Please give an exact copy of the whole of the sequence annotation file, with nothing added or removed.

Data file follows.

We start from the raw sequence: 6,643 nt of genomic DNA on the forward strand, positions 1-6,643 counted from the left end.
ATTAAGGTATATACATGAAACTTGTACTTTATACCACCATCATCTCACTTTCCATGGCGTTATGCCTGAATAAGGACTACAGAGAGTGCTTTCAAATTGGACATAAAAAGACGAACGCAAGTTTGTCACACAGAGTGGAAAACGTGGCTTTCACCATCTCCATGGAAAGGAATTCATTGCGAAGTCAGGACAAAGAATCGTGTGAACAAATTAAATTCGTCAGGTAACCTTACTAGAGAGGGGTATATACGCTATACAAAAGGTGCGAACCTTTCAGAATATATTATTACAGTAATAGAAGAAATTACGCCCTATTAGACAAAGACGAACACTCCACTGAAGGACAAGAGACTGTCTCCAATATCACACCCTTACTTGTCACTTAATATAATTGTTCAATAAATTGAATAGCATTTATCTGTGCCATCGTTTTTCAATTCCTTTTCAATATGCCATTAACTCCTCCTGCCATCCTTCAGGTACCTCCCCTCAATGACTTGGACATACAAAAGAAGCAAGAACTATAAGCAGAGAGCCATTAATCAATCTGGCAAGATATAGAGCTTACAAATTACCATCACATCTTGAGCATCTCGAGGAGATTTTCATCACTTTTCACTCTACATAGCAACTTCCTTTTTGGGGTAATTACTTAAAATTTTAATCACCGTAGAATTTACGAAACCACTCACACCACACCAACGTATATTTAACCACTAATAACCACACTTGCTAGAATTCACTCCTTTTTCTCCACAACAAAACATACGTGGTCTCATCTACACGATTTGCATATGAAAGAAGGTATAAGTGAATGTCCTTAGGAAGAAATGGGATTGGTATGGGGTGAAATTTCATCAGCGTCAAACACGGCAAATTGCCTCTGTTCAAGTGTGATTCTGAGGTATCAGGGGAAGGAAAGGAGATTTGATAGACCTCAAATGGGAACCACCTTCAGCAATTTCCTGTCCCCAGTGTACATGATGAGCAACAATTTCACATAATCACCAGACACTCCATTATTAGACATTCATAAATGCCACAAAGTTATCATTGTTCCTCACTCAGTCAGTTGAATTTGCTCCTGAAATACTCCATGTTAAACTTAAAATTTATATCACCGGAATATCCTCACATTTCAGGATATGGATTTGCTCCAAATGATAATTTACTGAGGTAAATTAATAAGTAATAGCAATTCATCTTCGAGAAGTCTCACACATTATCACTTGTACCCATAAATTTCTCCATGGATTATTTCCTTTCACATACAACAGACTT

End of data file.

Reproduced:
We start from the raw sequence: 6,643 nt of genomic DNA on the forward strand, positions 1-6,643 counted from the left end.
ATTAAGGTATATACATGAAACTTGTACTTTATACCACCATCATCTCACTTTCCATGGCGTTATGCCTGAATAAGGACTACAGAGAGTGCTTTCAAATTGGACATAAAAAGACGAACGCAAGTTTGTCACACAGAGTGGAAAACGTGGCTTTCACCATCTCCATGGAAAGGAATTCATTGCGAAGTCAGGACAAAGAATCGTGTGAACAAATTAAATTCGTCAGGTAACCTTACTAGAGAGGGGTATATACGCTATACAAAAGGTGCGAACCTTTCAGAATATATTATTACAGTAATAGAAGAAATTACGCCCTATTAGACAAAGACGAACACTCCACTGAAGGACAAGAGACTGTCTCCAATATCACACCCTTACTTGTCACTTAATATAATTGTTCAATAAATTGAATAGCATTTATCTGTGCCATCGTTTTTCAATTCCTTTTCAATATGCCATTAACTCCTCCTGCCATCCTTCAGGTACCTCCCCTCAATGACTTGGACATACAAAAGAAGCAAGAACTATAAGCAGAGAGCCATTAATCAATCTGGCAAGATATAGAGCTTACAAATTACCATCACATCTTGAGCATCTCGAGGAGATTTTCATCACTTTTCACTCTACATAGCAACTTCCTTTTTGGGGTAATTACTTAAAATTTTAATCACCGTAGAATTTACGAAACCACTCACACCACACCAACGTATATTTAACCACTAATAACCACACTTGCTAGAATTCACTCCTTTTTCTCCACAACAAAACATACGTGGTCTCATCTACACGATTTGCATATGAAAGAAGGTATAAGTGAATGTCCTTAGGAAGAAATGGGATTGGTATGGGGTGAAATTTCATCAGCGTCAAACACGGCAAATTGCCTCTGTTCAAGTGTGATTCTGAGGTATCAGGGGAAGGAAAGGAGATTTGATAGACCTCAAATGGGAACCACCTTCAGCAATTTCCTGTCCCCAGTGTACATGATGAGCAACAATTTCACATAATCACCAGACACTCCATTATTAGACATTCATAAATGCCACAAAGTTATCATTGTTCCTCACTCAGTCAGTTGAATTTGCTCCTGAAATACTCCATGTTAAACTTAAAATTTATATCACCGGAATATCCTCACATTTCAGGATATGGATTTGCTCCAAATGATAATTTACTGAGGTAAATTAATAAGTAATAGCAATTCATCTTCGAGAAGTCTCACACATTATCACTTGTACCCATAAATTTCTCCATGGATTATTTCCTTTCACATACAACAGACTT